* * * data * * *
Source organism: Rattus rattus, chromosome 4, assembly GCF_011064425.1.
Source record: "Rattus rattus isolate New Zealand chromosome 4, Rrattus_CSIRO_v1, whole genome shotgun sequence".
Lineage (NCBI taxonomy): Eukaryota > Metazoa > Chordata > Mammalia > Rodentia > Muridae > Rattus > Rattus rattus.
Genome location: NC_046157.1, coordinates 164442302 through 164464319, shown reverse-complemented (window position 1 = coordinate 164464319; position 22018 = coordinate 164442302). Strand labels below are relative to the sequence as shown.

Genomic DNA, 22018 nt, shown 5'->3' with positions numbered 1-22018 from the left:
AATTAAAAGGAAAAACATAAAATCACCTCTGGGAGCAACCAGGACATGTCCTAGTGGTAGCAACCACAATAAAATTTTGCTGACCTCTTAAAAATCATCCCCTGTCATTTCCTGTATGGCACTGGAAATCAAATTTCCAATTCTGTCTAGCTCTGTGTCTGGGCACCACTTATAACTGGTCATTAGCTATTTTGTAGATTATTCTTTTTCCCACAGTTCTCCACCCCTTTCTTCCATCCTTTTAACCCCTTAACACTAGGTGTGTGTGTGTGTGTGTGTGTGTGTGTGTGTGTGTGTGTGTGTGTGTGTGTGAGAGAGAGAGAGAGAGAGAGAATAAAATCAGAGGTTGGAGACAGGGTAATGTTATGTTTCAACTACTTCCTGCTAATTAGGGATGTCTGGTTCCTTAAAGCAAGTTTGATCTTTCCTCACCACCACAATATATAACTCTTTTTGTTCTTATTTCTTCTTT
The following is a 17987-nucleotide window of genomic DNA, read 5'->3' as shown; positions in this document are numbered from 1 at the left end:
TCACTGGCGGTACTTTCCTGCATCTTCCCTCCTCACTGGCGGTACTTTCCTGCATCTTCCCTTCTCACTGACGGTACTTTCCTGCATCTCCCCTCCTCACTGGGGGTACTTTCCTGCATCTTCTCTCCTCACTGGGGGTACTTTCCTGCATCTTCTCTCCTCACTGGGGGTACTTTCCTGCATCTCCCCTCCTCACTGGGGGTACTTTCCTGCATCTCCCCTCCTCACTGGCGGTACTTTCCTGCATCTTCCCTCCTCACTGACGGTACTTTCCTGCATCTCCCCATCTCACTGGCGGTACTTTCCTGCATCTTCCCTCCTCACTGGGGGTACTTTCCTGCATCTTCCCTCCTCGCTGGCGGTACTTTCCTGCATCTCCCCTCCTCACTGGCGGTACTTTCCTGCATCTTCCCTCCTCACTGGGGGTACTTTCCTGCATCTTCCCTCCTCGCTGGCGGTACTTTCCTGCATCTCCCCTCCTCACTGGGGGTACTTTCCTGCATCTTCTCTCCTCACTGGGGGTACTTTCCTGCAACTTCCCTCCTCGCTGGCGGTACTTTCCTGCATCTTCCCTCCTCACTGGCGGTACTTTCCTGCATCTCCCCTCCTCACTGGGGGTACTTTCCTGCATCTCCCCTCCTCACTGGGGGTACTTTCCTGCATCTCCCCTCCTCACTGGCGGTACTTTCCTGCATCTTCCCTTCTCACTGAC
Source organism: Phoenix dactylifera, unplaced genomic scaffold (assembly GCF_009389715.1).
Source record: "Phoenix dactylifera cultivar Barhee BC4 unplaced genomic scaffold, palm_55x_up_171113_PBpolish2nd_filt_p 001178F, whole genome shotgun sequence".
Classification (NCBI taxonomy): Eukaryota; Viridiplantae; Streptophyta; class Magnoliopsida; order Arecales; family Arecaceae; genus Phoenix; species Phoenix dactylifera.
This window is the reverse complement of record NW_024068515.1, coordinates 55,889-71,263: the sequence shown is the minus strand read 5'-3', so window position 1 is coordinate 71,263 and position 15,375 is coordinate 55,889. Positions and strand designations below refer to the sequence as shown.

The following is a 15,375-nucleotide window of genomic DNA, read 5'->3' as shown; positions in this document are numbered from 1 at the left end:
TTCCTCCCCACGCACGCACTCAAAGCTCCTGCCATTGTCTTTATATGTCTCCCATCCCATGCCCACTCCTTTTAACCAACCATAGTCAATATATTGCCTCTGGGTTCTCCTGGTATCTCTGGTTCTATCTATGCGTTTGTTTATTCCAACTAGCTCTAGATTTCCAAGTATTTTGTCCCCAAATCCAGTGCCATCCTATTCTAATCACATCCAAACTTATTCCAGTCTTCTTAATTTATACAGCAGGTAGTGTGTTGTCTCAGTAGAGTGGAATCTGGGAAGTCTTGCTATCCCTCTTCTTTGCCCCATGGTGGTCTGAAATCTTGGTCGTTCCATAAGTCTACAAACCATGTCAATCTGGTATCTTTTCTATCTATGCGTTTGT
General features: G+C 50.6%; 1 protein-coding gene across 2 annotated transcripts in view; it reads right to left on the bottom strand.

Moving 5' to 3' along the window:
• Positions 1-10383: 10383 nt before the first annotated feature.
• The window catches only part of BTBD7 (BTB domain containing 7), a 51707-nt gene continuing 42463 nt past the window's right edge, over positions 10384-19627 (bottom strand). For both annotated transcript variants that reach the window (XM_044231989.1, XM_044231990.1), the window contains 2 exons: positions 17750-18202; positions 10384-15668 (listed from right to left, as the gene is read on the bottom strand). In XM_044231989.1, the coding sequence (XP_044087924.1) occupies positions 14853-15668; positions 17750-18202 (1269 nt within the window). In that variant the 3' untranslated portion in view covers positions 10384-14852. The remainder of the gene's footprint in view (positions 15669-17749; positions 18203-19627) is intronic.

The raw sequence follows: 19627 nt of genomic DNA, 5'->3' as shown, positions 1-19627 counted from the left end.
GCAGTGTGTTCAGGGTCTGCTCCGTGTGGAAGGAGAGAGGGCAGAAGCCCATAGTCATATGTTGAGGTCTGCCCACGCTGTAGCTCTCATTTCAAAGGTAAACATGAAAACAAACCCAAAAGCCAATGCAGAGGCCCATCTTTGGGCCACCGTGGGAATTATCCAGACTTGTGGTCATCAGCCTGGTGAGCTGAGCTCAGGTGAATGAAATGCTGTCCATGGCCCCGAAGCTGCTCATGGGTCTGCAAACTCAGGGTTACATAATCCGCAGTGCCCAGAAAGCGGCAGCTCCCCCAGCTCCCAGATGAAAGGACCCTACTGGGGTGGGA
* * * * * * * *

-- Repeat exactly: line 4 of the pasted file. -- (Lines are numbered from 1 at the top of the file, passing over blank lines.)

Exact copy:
Genome location: NC_046157.1, coordinates 164442302 through 164464319, shown reverse-complemented (window position 1 = coordinate 164464319; position 22018 = coordinate 164442302). Strand labels below are relative to the sequence as shown.